Elion then decided on the current location, based on the fact that the glasses won’t be obstructed by a park bench. It was a coincidence the glasses would be looking towards Robben Island.
“There was this direct access to Robben Island and I thought, ‘Wow! Isn’t that interesting’. Islands are places that we associate with paradise and freedom, but in this case it’s Robben Island, and I found that disjuncture in our perception of an island interesting,” he said.
“My mind started to take the concept further and at that point changed the name of the sculpture from Perception to Perceiving Freedom. We had to change the lenses as well as the mirrored effect wouldn’t have the same resonance on the promenade which is far more sedate and less pretentious…
“I started to think about how Mandela perceived the world and how he perceived his freedom and what it means for each of us to be truly free.”
The Nelson Mandela Foundation gave Elion their full support. “These are the custodians of Mandela’s legacy. How could I think that I’m doing something offensive or wrong when the custodians of his legacy have granted me permission?”
As a student, Elion met Mandela in the early ’90s. “(With the installation) I am trying to give a beautiful tribute and I don’t see anything wrong with me paying tribute to his mind, his magnanimity and humanity and the beauty of his spirit. Perceiving Freedom is a testament of the power of the mind.”
Elion added that he paid for the R150 000 installation. “The city paid nothing. There was a tiny budget for the whole Art54 and some projects received small amounts and I didn’t.”
Van der Merwe confirmed the artists were not paid and Elion did not receive any funding from the city. He also said Ray-Ban did not pay the city for the installation. The involvement of Ray-Ban was mentioned by the artist in his invite and at his opening; and the city had “no sanction in either”.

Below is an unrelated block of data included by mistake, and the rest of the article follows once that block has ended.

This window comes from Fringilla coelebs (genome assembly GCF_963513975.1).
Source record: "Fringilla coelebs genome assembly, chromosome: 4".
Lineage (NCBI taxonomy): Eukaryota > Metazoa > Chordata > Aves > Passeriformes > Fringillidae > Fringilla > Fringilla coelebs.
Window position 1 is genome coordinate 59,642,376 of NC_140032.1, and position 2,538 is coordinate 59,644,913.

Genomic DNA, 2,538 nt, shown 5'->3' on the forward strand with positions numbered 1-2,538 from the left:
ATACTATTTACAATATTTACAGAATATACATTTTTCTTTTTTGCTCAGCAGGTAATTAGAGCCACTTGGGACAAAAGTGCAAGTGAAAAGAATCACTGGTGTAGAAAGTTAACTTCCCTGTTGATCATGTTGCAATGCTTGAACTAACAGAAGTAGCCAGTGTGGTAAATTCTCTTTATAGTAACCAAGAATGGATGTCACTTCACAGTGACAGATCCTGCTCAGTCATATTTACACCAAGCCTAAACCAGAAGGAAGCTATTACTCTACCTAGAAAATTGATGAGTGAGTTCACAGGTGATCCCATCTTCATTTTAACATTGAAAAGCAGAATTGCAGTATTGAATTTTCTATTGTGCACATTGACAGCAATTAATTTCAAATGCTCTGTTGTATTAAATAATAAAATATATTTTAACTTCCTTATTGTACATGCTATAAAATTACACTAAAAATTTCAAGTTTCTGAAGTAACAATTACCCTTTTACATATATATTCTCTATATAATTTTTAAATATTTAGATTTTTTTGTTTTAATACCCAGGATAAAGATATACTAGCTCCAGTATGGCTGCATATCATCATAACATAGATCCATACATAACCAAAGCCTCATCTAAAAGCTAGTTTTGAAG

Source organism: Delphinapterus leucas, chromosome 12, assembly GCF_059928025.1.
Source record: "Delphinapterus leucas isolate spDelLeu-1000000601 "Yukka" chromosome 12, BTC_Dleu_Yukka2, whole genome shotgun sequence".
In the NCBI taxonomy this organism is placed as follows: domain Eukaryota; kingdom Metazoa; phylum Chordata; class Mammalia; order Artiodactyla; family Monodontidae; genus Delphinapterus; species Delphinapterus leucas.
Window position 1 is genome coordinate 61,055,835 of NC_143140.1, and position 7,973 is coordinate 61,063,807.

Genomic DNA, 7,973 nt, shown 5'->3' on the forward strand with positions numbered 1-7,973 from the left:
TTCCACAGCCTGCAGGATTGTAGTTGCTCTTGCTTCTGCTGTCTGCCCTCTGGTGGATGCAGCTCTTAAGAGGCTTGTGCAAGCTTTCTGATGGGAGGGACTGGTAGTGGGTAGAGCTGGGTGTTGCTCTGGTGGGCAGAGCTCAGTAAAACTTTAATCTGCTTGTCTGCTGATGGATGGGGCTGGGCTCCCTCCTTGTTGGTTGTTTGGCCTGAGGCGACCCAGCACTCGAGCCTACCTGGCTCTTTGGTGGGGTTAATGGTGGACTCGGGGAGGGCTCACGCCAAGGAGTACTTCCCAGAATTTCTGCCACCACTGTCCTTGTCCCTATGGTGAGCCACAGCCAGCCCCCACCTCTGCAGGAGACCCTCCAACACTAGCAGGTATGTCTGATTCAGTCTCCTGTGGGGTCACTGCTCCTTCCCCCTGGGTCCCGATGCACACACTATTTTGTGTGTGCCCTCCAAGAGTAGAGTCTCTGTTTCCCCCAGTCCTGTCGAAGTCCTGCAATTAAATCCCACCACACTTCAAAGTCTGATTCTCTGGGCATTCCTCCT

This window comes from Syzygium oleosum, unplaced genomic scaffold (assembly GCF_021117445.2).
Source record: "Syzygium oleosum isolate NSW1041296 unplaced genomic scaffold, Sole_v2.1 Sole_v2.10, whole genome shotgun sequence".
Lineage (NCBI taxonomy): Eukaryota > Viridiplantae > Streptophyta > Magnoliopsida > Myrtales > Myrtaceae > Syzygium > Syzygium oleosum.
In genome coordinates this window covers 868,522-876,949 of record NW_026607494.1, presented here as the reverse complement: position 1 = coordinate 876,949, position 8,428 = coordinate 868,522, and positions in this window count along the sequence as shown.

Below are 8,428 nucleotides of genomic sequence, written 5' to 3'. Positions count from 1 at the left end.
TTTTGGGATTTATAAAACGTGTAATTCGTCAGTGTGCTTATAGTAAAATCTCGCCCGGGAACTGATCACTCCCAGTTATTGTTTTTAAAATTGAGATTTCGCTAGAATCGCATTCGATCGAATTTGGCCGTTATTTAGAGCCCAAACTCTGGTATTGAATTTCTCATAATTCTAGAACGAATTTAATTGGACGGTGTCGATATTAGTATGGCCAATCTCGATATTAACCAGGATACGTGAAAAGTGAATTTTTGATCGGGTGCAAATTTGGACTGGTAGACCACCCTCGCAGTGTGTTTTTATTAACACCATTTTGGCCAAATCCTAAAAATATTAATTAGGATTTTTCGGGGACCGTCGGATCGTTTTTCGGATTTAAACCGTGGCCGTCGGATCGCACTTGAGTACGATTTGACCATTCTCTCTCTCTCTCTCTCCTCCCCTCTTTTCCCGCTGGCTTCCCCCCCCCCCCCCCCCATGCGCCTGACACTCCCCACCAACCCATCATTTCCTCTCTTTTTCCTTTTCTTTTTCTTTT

As this was a temporary art work, public participation was not considered for the selection of artworks, said Van der Merwe.
Cosatu’s Tony Ehrenreich said the sunglasses were a waste of public funds that could have been used to provide toilets to backyard dwellers or school facilities in needy areas. He slammed mayor Patricia de Lille for giving the World Design Capital team a budget of R40m to “sell the Cape Flats people the idea that Design Capital gimmicks are more important than food for their kids at night”.
Van der Merwe said the R40m allocated to World Design was being disbursed in tranches over the next three years. With its focus on the social impact of design, there was an “unashamed bias in the programme towards ideas, innovations and systems that have a social impact and challenge social inequalities”, he said.
The city’s designation as World Design Capital for 2014 would be the catalyst for new ideas going forward. He said there were innovative projects across the city, in areas such as Grassy Park, Princess Vlei, Langa, Delft, Hout Bay and Bellville.
But Ehrenreich said World Design Capital was piggybacking on existing projects or initiatives. “We have designs every day in our lives to survive on the Cape Flats, but we call it common sense, and we don’t have to pay some favoured whitey part of R40m to present it to us.”